Investigating the role of Osteopontin in cardiac hypertrophy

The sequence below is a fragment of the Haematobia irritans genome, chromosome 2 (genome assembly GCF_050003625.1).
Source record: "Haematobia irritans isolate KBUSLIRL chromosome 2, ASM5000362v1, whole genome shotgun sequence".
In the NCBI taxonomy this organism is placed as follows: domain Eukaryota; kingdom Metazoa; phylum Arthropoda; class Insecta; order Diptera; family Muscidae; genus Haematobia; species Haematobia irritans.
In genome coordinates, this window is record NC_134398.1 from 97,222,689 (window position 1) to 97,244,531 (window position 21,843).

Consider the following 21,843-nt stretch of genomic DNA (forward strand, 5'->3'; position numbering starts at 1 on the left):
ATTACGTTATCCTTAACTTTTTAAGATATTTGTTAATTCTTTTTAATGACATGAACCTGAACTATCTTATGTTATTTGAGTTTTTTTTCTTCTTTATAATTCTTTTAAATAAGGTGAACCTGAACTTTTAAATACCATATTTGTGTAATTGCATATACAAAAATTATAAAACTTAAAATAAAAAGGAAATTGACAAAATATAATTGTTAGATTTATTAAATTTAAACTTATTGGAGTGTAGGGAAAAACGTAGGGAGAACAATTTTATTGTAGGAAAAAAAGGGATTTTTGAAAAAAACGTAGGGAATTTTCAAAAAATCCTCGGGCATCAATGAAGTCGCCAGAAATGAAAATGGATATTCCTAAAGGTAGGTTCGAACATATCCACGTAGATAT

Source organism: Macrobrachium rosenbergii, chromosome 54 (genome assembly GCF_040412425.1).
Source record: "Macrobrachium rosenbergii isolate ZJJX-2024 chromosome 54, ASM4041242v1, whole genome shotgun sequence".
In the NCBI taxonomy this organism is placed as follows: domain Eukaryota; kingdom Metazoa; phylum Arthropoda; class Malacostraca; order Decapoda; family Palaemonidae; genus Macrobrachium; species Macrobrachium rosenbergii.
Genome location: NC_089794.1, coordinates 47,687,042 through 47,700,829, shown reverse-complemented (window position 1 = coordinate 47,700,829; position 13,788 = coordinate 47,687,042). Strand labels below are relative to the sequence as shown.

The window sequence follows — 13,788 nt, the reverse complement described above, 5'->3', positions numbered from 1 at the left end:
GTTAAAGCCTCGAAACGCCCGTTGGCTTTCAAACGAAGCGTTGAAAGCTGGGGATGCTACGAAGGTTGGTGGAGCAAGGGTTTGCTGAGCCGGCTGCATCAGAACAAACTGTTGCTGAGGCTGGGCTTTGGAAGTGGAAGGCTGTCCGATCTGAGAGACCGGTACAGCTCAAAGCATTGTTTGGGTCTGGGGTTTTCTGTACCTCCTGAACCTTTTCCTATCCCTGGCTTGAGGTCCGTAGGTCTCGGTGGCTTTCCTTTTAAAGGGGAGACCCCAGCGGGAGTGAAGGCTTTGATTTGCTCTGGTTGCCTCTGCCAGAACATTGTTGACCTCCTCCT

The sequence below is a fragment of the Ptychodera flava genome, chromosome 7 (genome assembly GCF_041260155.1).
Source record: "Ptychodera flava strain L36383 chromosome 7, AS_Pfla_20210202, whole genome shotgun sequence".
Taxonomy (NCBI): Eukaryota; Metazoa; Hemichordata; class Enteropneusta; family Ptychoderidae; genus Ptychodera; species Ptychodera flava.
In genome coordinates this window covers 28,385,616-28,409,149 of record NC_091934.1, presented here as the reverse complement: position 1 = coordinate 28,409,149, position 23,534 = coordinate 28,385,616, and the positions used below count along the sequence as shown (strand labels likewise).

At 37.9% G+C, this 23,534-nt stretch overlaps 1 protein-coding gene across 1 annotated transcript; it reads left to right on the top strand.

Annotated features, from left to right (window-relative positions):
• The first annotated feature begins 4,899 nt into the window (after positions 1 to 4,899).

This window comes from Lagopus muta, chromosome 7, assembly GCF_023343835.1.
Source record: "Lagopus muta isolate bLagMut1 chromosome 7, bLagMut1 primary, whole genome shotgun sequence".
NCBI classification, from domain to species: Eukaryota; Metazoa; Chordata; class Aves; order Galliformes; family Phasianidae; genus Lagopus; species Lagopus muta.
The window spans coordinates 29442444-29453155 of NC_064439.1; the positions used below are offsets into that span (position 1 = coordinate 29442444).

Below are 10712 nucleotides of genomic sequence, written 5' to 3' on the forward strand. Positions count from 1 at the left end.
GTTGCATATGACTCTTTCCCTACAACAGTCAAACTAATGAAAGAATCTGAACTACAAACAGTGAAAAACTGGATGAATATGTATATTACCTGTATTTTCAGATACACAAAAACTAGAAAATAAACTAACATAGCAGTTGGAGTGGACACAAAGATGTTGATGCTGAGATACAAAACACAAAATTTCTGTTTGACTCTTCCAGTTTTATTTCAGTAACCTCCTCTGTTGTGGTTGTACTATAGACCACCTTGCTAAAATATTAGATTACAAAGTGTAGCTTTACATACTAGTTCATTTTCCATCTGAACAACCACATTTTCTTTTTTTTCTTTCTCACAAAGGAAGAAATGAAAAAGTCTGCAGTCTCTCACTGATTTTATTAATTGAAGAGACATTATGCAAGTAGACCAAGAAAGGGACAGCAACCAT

Asirvatham, Amrita Lucette (2022) Investigating the role of Osteopontin in cardiac hypertrophy. PhD thesis, University of Glasgow.